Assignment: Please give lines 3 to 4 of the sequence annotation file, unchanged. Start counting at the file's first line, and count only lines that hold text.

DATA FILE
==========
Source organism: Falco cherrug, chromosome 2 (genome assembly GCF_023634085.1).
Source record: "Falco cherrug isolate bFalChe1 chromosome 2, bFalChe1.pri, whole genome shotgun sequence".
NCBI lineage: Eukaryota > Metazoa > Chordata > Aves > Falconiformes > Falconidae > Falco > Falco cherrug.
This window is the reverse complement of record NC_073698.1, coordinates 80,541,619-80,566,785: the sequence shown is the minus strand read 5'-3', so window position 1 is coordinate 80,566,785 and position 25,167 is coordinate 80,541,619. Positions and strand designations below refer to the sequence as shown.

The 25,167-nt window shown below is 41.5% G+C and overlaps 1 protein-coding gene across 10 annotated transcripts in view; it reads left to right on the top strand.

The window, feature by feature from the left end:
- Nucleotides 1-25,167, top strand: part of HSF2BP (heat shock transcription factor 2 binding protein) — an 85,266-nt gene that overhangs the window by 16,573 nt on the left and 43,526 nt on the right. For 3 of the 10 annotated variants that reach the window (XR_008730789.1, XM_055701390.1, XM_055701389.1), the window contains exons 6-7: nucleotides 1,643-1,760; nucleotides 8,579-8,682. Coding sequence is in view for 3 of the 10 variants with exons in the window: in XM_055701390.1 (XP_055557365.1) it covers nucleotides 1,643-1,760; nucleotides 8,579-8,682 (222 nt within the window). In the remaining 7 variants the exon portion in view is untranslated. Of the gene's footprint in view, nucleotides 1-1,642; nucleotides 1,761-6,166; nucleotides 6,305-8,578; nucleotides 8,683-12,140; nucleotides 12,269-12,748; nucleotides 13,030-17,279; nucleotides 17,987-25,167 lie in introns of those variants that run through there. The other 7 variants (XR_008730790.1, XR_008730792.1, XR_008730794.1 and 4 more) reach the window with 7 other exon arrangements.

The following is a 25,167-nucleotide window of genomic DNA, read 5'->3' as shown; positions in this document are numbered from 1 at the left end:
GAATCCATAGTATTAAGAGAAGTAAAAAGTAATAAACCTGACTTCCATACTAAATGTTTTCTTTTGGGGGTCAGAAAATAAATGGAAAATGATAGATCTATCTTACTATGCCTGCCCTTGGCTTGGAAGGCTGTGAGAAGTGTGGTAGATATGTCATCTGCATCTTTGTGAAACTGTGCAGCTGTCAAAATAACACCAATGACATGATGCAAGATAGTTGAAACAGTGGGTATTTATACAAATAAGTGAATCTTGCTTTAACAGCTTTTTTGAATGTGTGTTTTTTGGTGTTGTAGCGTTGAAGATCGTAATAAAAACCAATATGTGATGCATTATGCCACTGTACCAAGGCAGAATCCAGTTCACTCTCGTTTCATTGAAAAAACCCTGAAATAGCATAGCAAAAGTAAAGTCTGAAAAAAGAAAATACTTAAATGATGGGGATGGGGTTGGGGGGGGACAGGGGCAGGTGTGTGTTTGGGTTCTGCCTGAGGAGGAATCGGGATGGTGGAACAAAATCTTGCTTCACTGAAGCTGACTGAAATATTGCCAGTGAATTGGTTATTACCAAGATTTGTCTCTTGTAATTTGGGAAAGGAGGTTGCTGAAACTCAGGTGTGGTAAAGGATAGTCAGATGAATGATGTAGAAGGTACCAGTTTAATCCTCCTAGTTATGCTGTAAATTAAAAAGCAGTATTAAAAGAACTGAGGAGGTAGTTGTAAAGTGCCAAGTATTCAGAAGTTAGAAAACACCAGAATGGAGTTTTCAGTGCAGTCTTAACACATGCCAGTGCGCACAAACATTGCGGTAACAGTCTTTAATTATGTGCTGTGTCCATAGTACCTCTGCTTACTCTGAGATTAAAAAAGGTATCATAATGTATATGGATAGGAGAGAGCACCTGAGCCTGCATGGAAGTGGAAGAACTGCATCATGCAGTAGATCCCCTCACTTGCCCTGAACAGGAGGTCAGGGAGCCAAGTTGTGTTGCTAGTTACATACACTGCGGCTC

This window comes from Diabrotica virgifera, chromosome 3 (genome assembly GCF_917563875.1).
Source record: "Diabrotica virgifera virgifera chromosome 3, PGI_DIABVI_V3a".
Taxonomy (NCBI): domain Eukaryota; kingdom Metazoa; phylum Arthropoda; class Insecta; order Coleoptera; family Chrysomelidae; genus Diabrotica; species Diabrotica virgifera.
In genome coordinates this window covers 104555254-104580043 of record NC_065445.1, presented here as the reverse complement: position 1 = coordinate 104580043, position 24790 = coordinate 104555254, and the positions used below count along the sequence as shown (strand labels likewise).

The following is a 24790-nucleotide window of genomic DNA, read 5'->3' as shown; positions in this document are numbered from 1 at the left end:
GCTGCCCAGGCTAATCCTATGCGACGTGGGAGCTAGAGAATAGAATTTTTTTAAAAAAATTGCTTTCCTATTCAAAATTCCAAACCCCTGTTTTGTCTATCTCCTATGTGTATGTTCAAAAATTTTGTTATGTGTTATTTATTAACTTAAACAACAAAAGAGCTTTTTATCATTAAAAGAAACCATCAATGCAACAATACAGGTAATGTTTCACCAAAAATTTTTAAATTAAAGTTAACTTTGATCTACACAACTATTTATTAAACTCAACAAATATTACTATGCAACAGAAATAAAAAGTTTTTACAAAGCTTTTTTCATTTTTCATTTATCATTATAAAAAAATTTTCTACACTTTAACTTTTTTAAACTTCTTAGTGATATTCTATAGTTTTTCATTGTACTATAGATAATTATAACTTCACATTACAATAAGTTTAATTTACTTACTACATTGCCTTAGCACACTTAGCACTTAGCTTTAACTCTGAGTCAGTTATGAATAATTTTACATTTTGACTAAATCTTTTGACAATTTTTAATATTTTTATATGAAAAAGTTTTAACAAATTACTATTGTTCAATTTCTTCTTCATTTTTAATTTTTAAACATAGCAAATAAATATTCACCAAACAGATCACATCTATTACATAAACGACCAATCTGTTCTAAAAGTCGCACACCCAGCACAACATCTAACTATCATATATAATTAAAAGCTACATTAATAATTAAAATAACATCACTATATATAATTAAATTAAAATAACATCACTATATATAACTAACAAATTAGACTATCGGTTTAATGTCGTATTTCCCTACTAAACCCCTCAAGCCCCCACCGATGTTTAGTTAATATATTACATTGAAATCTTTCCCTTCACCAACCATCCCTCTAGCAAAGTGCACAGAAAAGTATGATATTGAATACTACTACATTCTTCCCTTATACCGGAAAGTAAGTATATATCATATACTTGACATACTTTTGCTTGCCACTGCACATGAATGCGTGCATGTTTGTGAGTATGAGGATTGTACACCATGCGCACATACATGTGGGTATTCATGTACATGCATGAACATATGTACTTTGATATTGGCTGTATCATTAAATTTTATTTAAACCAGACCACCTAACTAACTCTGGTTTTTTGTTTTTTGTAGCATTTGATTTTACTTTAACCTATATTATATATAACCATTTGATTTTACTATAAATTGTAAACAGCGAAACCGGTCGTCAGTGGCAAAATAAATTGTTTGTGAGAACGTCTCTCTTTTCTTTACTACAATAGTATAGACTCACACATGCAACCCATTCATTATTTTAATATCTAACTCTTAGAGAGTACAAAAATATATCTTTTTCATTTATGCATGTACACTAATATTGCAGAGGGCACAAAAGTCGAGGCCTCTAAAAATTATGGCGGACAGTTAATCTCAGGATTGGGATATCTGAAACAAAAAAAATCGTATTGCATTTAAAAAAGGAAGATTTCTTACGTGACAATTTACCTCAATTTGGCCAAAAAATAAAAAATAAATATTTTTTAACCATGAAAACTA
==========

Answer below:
NCBI lineage: Eukaryota > Metazoa > Chordata > Aves > Falconiformes > Falconidae > Falco > Falco cherrug.
This window is the reverse complement of record NC_073698.1, coordinates 80,541,619-80,566,785: the sequence shown is the minus strand read 5'-3', so window position 1 is coordinate 80,566,785 and position 25,167 is coordinate 80,541,619. Positions and strand designations below refer to the sequence as shown.